SSCG13 Demonstrate knowledge of the operation of the judicial branch of government.
- Justices are nominated by the ______. The Senate Judiciary Committee
holds hearings on the nominee. The ______must confirm the member who will be
appointed for a term of ______.
- What is the difference between original and appellate jurisdiction?
- The two levels of courts are ______and state courts.
- ______cases involve the violation of laws. ______cases involve money
- The ______brings a case to trial against the ______that they
are accusing of something.
- What is judicial review?
- What court case defined judicial review? What was challenged in this case?
- In what order do cases go through the federal court system
Court / Job
Trial courts; original jurisdiction
Review courts; appellate jurisidiction
Court of last resort; original & appellate jurisdiction
- What is the process for presenting a case in the Supreme Court?
- Writ of ______- order to send up lower court records
- ______- 4 of the 9 justices agree to hear case
- ______- each side is allowed 30 minutes to argue case
- Justices meet in ______- need 5 of 9 to decide a case
- Opinions written
- ______– required, gives explanation for decision
- ______- written by justice that agrees (maybe different reason)
- ______- written by justice that disagrees with case
- What is a precedent?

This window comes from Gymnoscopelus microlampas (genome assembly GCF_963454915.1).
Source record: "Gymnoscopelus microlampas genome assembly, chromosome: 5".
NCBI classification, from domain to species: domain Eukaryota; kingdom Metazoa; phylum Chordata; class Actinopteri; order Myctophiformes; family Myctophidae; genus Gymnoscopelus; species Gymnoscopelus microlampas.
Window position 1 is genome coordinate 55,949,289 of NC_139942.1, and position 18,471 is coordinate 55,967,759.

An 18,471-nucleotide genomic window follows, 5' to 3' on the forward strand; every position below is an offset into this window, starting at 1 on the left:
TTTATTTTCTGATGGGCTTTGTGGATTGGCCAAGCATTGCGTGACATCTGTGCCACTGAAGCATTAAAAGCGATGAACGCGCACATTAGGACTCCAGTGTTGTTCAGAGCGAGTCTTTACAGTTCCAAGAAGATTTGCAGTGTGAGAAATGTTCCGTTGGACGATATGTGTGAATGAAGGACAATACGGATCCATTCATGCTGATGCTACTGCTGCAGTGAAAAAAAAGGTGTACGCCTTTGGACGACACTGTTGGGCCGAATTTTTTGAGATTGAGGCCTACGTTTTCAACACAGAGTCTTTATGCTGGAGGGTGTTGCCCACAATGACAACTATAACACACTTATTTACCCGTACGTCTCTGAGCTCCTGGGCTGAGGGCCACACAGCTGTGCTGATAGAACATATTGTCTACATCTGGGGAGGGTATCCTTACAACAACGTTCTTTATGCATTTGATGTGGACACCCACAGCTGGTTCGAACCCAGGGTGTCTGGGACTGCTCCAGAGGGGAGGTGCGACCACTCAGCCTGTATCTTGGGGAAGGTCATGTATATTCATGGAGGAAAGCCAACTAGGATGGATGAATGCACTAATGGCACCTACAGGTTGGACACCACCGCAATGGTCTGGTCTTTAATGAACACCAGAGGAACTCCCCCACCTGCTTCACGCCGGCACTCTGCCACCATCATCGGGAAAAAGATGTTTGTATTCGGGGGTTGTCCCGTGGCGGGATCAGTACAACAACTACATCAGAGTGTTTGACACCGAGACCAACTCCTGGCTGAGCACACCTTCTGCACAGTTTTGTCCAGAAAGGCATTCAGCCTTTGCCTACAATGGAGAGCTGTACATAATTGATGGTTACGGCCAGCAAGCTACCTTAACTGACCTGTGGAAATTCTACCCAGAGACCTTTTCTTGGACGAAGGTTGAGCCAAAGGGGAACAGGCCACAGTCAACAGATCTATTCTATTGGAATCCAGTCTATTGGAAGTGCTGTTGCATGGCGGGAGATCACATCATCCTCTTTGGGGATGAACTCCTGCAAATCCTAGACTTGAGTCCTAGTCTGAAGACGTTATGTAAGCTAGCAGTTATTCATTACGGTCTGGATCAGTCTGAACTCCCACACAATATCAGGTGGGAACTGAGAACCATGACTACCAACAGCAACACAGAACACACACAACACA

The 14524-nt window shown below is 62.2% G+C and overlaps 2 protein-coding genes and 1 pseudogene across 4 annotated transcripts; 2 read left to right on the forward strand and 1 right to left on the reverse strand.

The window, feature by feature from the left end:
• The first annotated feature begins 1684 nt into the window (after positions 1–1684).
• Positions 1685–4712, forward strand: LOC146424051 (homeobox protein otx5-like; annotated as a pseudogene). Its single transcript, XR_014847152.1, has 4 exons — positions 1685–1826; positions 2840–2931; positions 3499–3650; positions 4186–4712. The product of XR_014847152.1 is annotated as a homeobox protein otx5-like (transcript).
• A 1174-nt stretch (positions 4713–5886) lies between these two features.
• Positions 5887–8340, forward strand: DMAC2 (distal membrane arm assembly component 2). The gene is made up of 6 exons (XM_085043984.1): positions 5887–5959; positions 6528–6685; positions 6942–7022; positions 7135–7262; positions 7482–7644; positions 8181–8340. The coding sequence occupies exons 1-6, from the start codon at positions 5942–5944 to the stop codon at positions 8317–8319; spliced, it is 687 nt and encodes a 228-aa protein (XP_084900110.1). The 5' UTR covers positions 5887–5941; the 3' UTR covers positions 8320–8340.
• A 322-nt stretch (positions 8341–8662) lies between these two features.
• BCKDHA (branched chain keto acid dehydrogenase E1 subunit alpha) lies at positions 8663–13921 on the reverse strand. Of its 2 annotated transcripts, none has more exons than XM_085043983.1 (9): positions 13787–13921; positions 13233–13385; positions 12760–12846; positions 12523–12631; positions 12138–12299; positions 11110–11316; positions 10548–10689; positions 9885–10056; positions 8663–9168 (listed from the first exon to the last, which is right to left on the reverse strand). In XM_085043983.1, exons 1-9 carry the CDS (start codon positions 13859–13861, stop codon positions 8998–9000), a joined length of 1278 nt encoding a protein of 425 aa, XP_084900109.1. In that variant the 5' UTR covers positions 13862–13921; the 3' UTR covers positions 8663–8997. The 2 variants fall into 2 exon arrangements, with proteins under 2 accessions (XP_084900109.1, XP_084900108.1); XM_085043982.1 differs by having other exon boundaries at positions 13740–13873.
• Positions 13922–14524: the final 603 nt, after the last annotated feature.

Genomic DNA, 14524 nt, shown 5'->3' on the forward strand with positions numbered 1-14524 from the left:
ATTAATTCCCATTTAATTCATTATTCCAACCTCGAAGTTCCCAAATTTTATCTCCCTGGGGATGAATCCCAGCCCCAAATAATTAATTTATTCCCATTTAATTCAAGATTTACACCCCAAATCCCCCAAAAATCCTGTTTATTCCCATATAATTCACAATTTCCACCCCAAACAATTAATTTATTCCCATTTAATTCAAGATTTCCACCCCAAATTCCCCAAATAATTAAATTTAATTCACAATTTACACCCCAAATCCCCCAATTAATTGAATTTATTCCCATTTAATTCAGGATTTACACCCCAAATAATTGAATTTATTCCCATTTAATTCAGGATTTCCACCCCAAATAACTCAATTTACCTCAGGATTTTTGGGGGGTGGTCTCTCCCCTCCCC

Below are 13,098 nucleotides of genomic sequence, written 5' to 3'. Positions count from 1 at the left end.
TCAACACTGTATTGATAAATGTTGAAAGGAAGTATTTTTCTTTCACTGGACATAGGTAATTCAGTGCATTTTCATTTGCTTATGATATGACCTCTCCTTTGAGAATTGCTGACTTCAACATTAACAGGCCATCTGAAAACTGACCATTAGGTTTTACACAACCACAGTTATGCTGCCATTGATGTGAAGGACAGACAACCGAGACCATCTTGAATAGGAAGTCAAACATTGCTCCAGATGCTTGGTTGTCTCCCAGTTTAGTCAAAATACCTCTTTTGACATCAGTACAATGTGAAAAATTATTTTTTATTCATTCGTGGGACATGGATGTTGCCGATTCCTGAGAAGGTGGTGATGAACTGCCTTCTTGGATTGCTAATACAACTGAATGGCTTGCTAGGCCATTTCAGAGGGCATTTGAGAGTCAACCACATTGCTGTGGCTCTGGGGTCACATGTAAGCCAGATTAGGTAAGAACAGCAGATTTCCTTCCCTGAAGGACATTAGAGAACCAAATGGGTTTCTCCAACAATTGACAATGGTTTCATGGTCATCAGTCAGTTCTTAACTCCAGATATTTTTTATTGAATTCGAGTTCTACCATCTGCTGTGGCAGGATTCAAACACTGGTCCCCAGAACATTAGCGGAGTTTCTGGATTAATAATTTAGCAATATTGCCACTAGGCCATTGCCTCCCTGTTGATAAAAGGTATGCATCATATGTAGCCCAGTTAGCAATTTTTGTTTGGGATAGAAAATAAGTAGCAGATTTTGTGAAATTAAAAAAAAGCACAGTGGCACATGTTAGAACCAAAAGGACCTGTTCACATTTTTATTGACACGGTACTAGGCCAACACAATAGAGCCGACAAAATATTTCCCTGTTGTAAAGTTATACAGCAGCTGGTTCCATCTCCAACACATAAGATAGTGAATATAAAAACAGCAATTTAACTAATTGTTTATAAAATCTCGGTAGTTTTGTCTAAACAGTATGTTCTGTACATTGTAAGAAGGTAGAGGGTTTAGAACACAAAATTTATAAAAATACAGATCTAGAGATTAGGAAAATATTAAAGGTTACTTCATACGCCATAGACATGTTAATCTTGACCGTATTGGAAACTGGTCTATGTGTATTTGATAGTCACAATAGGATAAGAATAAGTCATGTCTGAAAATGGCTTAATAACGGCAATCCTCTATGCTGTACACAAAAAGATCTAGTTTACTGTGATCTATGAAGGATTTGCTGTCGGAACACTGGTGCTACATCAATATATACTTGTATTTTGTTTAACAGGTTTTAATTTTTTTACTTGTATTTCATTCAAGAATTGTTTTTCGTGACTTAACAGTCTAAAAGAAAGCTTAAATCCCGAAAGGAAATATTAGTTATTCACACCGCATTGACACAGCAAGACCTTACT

- What is the difference between judicial restraint and judicial activism?
Criminal Justice Process
SSCG14 Demonstrate knowledge of the criminal justice process.
- What is the difference between procedural and substantive due process?
- Know how due process is protected in 4th, 5th, 6th and 14th Amendment?
- What is the difference between a felony and misdemeanor?
- What is the difference between personal crimes and property crimes?
- Know what happens in each step of the criminal justice process:
- Plea Bargains
- Know what different types of sentences (punishments) are available in the system?
- Death penalty/capital punishment
- Boot camp
- Community Service
SSCG15 Demonstrate knowledge of local, state, and national elections.
- What is the primary job of a political party?
- Describe the party system the U.S. has.
- ______is strong support of a political party.
- What is a minor party?
- ______is the formal endorsement of a candidate.
- ______help determine whose name goes on the ballot for each party.
- The nomination happens at the ______every 4 years.
- The ______election determines who takes the job and goes into office.
- You vote at a ______assigned to you on a ballot.
- What is the difference between a PAC and a SuperPAC that donates money to candidates?
- What is the difference between hard and soft money in campaigns?
- What was the goal of the BCRA?
- What is the role of the media in campaigns?
- How do campaign ads influence voters?
- How does public opinion polling influence candidates?
SSCG16 Analyze the difference between involuntary and voluntary participation in civic life.
- A civic duty is a responsibility of a citizen.
Explain these involuntary (mandatory) civic duties:
- Paying taxes
- Serving on jury duty
- Signing up for Selective Service
Explain these involuntary (mandatory) civic duties:
- Staying informed
- Pledge of Allegiance
SSCG17 Demonstrate knowledge of the organization and powers of state and local government described in the Georgia Constitution.
- How many branches of government are there in Georgia?
- What is the title of the head of the executive branch in each state?
- States pay their bills with the following types of revenue:
- Ad Valorem Tax – real property tax (land, cars, boats, business inventory)
- Sales Tax
- SPLOST – special purpose local option sales tax
- What are some of the reserved powers that the states are responsible for?
- What is an initiative?
- What is a referendum?
- What is a recall?